Tuesday, June 1, 2021

MoMA is startlingly trying to use your photos for free, forever!

Fotoclubismo Brazilian Modernist Photography, 1946-1964 MoMA ExhibitionThe Museum of Modern Art (MoMA) in New York City is soliciting photographers to join the MoMA Photo Club and submit photos to MoMA in honor of their new exhibition, Fotoclubismo Brazilian Modernist Photography, 1946–1964. To add to the exhibition, MoMA is challenging photographers to “get outside and get creative” and participate in their new photo club by submitting photos to it.

They explain that every month they'll have a new challenge for photographers to submit new photos to the club. In their image solicitation, MoMA states,

“Share your own Abstractions from Nature—take a closer look at the world around you. How can you photograph something familiar in nature from a new perspective? Try zooming in; make it hard to guess what it is you’re capturing. Notice textures, search for new shapes, and play with angles.”

They follow saying,

“We can’t wait to see what you make. Share your photos with us using #MoMAPhotoClub. Select photos will be featured on our social channels, the MoMA website, and on digital screens in select New York City subways.”

If it's enticing to you to have your images featured on MoMA social media sites, their website and other publicly available locations, you better continue reading on the MoMA Photo Club page, past the video. You don't want to miss their critical statement about MoMA's rights to your photos submitted to MoMA.

To submit your photos, you need to use the hashtag, #MoMAPhotoClub. This is what MoMA states about the photos you share with MoMA when you use the hashtag.

“By tagging photos using #MoMAPhotoClub, you grant The Museum of Modern Art (“MoMA”) (and those authorized by MoMA) a royalty-free, worldwide, perpetual, sublicensable, non-exclusive license to publicly display, distribute, reproduce, and create derivative works of such photos, in whole or in part (including, but not limited to, any associated captions and handles), in any media now existing or later developed, for any purpose, including, but not limited to, advertising and promotion, and inclusion on MoMA’s website and social media channels.”

Just in case you haven't run into this sort of rights grab before, let me explain what that paragraph means.

When you share your photos with MoMA via the hastag #MoMAPhotoClub, MoMA states you are legally granting them the following rights to your photographs:

  1. You're giving MoMA the right to publicly display your photos. Well that's okay as you're sharing the images with MoMA to do just that, but I don't think you're prepared for the rest of the rights they're taking. Also understand that on their Photo Club page, MoMA makes no promise to give you attribution for your photos. They could be posted and no one would know they're yours.
  2. You're giving MoMA the right to reproduce your image as they please. They can do more than just display it on their social media pages and website. They can make all the copies of your image that they desire and use them as they please.
  3. They can distribute copies of your photo anywhere they desire, in any quantity they wish to distribute.
  4. They can make derivative works of your photos without further permission or any compensation to you. You can't exercise any control of those derivative works, even if you find the derivative work degrading or offensive.
  5. They can create and associate captions and handles with your work, even ones you might find degrading or offensive.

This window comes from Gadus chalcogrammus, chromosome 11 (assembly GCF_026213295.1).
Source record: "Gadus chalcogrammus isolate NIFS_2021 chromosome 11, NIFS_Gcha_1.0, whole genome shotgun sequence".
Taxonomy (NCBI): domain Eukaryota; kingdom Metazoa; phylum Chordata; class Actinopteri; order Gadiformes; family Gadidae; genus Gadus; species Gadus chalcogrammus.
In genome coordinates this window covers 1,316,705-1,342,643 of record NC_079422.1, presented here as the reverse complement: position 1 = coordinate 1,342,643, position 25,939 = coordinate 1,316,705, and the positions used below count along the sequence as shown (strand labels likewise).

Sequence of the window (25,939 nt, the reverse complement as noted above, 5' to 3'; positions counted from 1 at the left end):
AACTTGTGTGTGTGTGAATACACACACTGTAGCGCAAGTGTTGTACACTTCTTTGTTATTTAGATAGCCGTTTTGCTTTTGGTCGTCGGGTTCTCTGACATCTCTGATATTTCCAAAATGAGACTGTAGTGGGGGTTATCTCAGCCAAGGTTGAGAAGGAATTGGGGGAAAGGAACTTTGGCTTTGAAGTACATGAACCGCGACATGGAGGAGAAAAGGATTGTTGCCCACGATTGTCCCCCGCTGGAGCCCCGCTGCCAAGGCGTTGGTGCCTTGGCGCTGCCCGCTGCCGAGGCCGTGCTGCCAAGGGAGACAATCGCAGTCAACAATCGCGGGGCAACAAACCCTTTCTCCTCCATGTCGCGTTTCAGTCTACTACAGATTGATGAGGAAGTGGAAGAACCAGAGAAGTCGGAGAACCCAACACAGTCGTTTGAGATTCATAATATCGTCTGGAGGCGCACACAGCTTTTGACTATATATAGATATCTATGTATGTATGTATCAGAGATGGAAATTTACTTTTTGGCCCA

6. They can use your photos and derivative work in any media, for any purpose, even commercial, such as advertising, marketing, promotion and part of products.
  7. The above rights, according to MoMA are free of any compensation to you and are MoMA's in perpetuity.

You retain the copyrights and your right to use your submitted photos, but that said, their rights grab sucks away much, if not all of the value of your submitted images.

Whether or not their statement will hold up legally doesn't really matter. What matters is that they're trying for this rights grab.

To me, this rights grab is a horrible example for the art world. Here's one of the great art museums of the world who would never ask a painter, sculptor or textile artist, etc. to turn over their work for free and allow the museum to do anything with their art that the museum pleased, thus devaluing the artist's work. Yet, ironically via this photography exhibition, they're significantly devaluing the art of other photographers to almost zero due to this rights grab.

To MoMA I say unequivocally, photography is art. I'm positively outraged by your indefensible rights grab.

There's even more irony in this situation.

At the bottom of the Fotoclubismo exhibition page on the MoMA website, it discusses licensing of works of art in MoMA's collection, images in their publications, archival materials and even text in their publications. If you want to somehow use them, you'll need to obtain permission, and I'm sure pay compensation, but MoMA believes it's okay for MoMA to grab photographers' work for free.

Were it me, I'd tell MoMA what I think of their rights grab, by refusing to participate in the MoMA Photo Club and by writing to MoMA to tell them what you think of their valuation of your work and the work of other photographers.

If you want to write to MoMA about this issue, send a letter to Clément Chéroux, The Joel and Anne Ehrenkranz Chief Curator of Photography, MoMA, 11 West 53 Street, New York, NY 10019.


Harvey R.- New York said...

Wow, who would have thought that a museum would try a rights grab!!!

Elinor - Chicago said...

This is so maddening. I just sent a letter to Cheroux. We'll see if they change anything. I see that other photography blogs are writing about this problem too. The more this is exposed the better.

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